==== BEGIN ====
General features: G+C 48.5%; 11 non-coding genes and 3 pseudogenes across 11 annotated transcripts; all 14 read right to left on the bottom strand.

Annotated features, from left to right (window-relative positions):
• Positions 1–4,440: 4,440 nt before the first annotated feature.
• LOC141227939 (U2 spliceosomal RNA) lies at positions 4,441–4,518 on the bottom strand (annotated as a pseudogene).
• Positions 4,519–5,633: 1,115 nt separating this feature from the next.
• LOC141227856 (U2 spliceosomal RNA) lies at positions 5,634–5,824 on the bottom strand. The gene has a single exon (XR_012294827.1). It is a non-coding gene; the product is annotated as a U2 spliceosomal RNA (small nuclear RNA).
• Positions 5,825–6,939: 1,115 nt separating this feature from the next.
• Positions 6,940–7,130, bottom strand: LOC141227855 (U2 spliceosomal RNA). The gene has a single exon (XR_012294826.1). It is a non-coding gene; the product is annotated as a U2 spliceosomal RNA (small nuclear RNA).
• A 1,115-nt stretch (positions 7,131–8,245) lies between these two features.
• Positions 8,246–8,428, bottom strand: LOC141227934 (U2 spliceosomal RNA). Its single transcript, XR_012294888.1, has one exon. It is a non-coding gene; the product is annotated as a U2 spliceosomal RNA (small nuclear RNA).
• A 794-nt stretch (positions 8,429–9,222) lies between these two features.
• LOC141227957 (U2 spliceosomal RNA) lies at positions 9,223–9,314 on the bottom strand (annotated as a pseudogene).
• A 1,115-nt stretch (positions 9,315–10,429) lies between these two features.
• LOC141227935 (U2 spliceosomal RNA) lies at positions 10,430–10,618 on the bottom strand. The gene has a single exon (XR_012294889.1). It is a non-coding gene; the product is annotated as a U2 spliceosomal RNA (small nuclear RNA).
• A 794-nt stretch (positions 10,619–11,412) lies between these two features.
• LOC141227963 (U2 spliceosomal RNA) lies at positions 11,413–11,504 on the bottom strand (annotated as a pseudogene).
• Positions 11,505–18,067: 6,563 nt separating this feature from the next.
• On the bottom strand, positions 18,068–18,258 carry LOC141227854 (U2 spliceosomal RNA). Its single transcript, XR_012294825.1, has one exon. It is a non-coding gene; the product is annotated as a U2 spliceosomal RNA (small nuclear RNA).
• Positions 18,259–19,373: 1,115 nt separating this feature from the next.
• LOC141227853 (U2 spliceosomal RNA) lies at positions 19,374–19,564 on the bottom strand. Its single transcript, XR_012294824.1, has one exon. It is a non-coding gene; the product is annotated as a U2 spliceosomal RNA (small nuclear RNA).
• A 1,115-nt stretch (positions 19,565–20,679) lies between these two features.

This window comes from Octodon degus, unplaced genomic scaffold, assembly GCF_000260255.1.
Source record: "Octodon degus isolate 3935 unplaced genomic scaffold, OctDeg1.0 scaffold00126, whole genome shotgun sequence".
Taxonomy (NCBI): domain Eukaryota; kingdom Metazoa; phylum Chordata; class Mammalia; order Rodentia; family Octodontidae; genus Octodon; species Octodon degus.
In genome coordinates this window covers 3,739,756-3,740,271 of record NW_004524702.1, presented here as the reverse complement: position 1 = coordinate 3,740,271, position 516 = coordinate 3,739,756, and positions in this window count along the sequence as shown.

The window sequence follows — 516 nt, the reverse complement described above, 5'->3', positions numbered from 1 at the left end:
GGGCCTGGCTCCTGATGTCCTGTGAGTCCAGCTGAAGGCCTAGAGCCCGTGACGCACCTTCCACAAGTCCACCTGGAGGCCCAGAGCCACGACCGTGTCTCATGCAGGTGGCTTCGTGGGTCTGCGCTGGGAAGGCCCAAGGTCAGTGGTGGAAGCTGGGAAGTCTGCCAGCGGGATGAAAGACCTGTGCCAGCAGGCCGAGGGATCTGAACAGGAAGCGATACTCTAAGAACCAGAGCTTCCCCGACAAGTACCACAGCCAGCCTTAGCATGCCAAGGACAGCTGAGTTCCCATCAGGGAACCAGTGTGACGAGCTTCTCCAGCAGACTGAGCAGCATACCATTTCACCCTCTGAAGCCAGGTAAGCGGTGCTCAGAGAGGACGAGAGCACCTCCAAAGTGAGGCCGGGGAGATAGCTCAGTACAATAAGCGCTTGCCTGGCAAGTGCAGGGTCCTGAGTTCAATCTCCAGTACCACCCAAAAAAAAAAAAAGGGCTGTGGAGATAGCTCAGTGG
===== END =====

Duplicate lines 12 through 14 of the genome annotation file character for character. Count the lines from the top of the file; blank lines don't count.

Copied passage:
• LOC141227957 (U2 spliceosomal RNA) lies at positions 9,223–9,314 on the bottom strand (annotated as a pseudogene).
• A 1,115-nt stretch (positions 9,315–10,429) lies between these two features.
• LOC141227935 (U2 spliceosomal RNA) lies at positions 10,430–10,618 on the bottom strand. The gene has a single exon (XR_012294889.1). It is a non-coding gene; the product is annotated as a U2 spliceosomal RNA (small nuclear RNA).